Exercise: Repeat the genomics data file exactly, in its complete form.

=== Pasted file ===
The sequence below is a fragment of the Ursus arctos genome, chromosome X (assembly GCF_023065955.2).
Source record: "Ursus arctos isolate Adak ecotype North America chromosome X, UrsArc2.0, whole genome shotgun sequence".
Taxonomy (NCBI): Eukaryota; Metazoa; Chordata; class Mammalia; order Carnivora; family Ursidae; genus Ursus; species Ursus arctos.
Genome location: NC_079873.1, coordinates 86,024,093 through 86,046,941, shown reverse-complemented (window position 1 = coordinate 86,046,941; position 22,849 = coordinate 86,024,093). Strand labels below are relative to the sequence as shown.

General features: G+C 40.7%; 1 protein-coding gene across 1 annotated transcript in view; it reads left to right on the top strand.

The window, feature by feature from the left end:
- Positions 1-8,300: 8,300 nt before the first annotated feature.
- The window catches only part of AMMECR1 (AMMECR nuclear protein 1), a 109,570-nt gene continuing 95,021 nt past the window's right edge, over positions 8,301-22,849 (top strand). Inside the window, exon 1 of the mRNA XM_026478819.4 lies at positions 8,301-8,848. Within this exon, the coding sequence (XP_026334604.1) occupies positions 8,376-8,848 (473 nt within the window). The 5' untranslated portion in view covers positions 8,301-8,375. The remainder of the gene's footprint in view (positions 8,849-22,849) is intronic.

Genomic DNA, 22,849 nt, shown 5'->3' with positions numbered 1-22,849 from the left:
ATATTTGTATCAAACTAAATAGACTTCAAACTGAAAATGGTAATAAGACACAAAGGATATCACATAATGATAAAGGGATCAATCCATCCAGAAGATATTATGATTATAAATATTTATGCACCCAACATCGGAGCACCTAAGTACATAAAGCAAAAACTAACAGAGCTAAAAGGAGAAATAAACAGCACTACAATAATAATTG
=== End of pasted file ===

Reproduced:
The sequence below is a fragment of the Ursus arctos genome, chromosome X (assembly GCF_023065955.2).
Source record: "Ursus arctos isolate Adak ecotype North America chromosome X, UrsArc2.0, whole genome shotgun sequence".
Taxonomy (NCBI): Eukaryota; Metazoa; Chordata; class Mammalia; order Carnivora; family Ursidae; genus Ursus; species Ursus arctos.
Genome location: NC_079873.1, coordinates 86,024,093 through 86,046,941, shown reverse-complemented (window position 1 = coordinate 86,046,941; position 22,849 = coordinate 86,024,093). Strand labels below are relative to the sequence as shown.

General features: G+C 40.7%; 1 protein-coding gene across 1 annotated transcript in view; it reads left to right on the top strand.

The window, feature by feature from the left end:
- Positions 1-8,300: 8,300 nt before the first annotated feature.
- The window catches only part of AMMECR1 (AMMECR nuclear protein 1), a 109,570-nt gene continuing 95,021 nt past the window's right edge, over positions 8,301-22,849 (top strand). Inside the window, exon 1 of the mRNA XM_026478819.4 lies at positions 8,301-8,848. Within this exon, the coding sequence (XP_026334604.1) occupies positions 8,376-8,848 (473 nt within the window). The 5' untranslated portion in view covers positions 8,301-8,375. The remainder of the gene's footprint in view (positions 8,849-22,849) is intronic.

Genomic DNA, 22,849 nt, shown 5'->3' with positions numbered 1-22,849 from the left:
ATATTTGTATCAAACTAAATAGACTTCAAACTGAAAATGGTAATAAGACACAAAGGATATCACATAATGATAAAGGGATCAATCCATCCAGAAGATATTATGATTATAAATATTTATGCACCCAACATCGGAGCACCTAAGTACATAAAGCAAAAACTAACAGAGCTAAAAGGAGAAATAAACAGCACTACAATAATAATTG